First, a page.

Recession Chic

a down economy does not = ugly shoes

Cold Tofu Noodle Salad May 23, 2011

Filed under: Food & Drink — karakrautter @ 8:19 AM
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As a vegetarian cook, I regularly work with tofu to create Asian food at home. A lot of non-vegetarians get freaked out by tofu, but I truly believe more people would like it if they had properly prepared tofu. Over the past year I’ve discovered that baking tofu with a little sesame oil and soy sauce marinade is a fool-proof way to season tofu and create the right texture. From there you can toss the tofu in with any stir-fry or noodle dish and complete your meal.

The other week, as the Texas heat started to kick into high gear, I wanted to create a cold Asian dish with tons of flavor and just a little spice for dinner. I started with this recipe for curried udon noodles and added a jalapeno and chili sauce instead of a red chile. For the noodles, it’s always worth a special trip to an Asian market if you can make it happen. The texture and thickness of the noodles is so much better than what you often find in the Asian section of your grocery store. I saved back some of the sauce in step 4 to add when combining the noodles with the baked tofu. I chilled the tofu and noodles for about an hour and let it come almost to room temperature before serving.

A simple, flavorful dish that was great that night and even better later in the week for a lunch leftover meal.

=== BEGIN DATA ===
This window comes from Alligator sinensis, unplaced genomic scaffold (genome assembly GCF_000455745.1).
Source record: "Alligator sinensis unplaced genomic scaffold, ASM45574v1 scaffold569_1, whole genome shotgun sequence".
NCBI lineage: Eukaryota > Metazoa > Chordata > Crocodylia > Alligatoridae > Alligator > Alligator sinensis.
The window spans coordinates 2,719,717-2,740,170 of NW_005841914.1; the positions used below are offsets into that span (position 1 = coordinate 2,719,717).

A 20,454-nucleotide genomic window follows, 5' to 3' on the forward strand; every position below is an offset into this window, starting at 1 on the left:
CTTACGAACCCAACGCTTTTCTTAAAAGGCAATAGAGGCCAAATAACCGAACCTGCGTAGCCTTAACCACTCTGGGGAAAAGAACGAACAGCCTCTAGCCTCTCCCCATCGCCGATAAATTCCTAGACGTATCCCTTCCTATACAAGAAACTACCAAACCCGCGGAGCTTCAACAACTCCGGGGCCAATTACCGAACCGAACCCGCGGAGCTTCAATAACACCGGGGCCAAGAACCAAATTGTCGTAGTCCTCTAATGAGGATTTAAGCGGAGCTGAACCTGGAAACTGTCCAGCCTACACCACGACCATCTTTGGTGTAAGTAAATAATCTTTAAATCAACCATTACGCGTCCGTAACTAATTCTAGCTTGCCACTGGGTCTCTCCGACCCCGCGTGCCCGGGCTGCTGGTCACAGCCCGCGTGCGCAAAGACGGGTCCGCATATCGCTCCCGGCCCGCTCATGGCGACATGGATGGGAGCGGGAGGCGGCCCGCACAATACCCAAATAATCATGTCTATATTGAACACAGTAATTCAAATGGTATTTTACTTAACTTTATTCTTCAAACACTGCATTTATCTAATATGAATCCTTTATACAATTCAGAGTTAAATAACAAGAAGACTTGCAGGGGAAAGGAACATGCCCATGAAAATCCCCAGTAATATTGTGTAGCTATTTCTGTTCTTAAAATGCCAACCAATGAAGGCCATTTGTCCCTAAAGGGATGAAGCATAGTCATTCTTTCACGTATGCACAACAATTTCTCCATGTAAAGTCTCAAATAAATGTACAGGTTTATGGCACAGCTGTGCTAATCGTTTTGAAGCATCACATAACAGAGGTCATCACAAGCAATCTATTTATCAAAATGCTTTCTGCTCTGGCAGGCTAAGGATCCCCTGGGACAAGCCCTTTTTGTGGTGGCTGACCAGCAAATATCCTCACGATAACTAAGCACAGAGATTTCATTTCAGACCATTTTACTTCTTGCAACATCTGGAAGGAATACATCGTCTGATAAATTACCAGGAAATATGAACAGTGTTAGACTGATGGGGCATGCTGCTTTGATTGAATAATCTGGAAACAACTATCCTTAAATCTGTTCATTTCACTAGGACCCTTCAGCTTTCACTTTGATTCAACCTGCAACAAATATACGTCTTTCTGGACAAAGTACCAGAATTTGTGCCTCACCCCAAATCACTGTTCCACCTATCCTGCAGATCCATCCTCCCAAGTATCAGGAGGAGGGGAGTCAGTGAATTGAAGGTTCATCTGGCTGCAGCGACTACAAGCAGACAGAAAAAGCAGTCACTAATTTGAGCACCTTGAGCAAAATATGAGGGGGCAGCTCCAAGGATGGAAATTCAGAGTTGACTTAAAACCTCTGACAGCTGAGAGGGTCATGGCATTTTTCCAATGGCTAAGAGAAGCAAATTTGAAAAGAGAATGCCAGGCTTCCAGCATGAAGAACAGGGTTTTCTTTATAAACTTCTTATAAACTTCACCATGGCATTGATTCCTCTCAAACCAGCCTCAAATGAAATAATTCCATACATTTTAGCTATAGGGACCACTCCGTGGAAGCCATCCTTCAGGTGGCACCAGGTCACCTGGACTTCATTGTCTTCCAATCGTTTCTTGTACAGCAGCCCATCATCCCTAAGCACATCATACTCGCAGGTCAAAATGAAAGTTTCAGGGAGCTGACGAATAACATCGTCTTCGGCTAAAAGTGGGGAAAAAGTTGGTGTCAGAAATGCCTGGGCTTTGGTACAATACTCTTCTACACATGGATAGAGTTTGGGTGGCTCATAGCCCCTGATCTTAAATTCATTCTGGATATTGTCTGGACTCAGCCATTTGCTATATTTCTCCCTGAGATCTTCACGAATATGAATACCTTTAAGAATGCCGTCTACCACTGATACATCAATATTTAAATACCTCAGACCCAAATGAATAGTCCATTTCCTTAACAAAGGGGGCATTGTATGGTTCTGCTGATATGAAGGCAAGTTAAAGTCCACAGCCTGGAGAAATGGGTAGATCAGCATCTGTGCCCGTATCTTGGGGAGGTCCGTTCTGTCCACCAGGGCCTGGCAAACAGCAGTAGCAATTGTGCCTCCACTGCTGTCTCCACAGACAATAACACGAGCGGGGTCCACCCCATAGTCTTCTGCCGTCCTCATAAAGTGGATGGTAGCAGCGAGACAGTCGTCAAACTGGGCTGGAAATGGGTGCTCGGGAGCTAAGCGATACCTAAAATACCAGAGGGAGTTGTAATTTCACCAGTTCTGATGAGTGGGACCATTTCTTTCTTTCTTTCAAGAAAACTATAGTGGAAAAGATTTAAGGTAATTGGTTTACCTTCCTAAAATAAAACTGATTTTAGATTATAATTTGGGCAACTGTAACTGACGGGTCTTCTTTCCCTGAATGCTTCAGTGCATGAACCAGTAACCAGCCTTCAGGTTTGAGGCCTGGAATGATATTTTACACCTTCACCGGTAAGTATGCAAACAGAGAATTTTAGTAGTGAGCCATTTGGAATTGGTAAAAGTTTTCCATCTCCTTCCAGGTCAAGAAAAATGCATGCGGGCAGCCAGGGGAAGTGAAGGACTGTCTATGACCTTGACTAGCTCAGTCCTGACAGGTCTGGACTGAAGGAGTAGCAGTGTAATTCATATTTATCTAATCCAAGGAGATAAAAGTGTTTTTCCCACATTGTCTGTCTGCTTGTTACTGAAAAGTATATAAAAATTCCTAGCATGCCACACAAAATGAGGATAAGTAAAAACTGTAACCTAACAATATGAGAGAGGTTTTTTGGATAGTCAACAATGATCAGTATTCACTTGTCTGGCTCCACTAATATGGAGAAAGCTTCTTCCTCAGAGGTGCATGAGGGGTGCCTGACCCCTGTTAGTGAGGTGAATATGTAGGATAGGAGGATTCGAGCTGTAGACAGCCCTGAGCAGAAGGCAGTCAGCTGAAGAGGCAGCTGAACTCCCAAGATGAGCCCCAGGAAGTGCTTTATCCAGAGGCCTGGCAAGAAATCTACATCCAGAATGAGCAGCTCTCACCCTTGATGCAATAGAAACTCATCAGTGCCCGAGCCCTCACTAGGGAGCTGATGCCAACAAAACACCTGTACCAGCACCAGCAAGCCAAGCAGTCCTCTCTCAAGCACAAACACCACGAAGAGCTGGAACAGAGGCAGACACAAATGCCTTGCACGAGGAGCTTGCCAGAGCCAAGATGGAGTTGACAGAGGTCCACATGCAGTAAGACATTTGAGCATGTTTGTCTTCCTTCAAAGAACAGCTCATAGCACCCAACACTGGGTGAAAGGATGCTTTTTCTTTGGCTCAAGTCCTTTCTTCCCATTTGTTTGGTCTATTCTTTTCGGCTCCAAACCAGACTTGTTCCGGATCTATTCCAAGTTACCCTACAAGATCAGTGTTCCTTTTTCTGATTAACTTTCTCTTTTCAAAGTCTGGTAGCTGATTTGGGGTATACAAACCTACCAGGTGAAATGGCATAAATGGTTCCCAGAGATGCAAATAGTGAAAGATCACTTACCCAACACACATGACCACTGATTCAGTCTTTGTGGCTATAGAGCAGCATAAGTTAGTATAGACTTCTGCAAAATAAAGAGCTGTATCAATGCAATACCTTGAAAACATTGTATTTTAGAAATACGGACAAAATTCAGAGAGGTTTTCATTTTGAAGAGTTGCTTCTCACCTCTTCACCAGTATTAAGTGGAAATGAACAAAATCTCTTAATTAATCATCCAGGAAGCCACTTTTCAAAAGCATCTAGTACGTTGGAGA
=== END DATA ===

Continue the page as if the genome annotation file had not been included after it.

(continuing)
Updated Tuna Noodle Casserole May 13, 2011

Filed under: Food & Drink — karakrautter @ 1:58 PM
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As someone who loves a ‘one-pot-wonder’ meal, as well as cheese paired with any sort of carb, it’s surprising that I’ve not made many casseroles. That all changed this week. Even though I work from home and have my kitchen close by all day, I understand that having a Rolodex of make ahead meals can be an asset for any cook.

As a tribute to classic Americana dinners, I thought make ahead meal #1 should be the hated/loved tuna noodle casserole. I searched and found this recipe from The Cooking Channel sounded like a great foundation for an updated take on this standard. Now, this isn’t a Top Chef-style complete revamp of a recipe, but just some tips on making the dish more flavorful and fresh.

Here are the swaps:

  • Butter, onion, sherry,soy sauce, egg noodles — just leave as is
  • Just say no to white button mushrooms. They have minimal flavor and add little to the dish. I used portabellos instead
  • Vegetable stock instead of Chicken
  • Cream instead of whole milk (because that’s what I had in the fridge)
  • More frozen peas than suggested. No reason why you shouldn’t have a full serving of veggies in the casserole
  • Canned tuna has never looked good to me, but I’ve always been a fan of the tuna packets. I chose a Yellowfin tuna in olive oil – not drained
  • Aged white cheddar, not yellow
  • Top with the recommended Panko breadcrumbs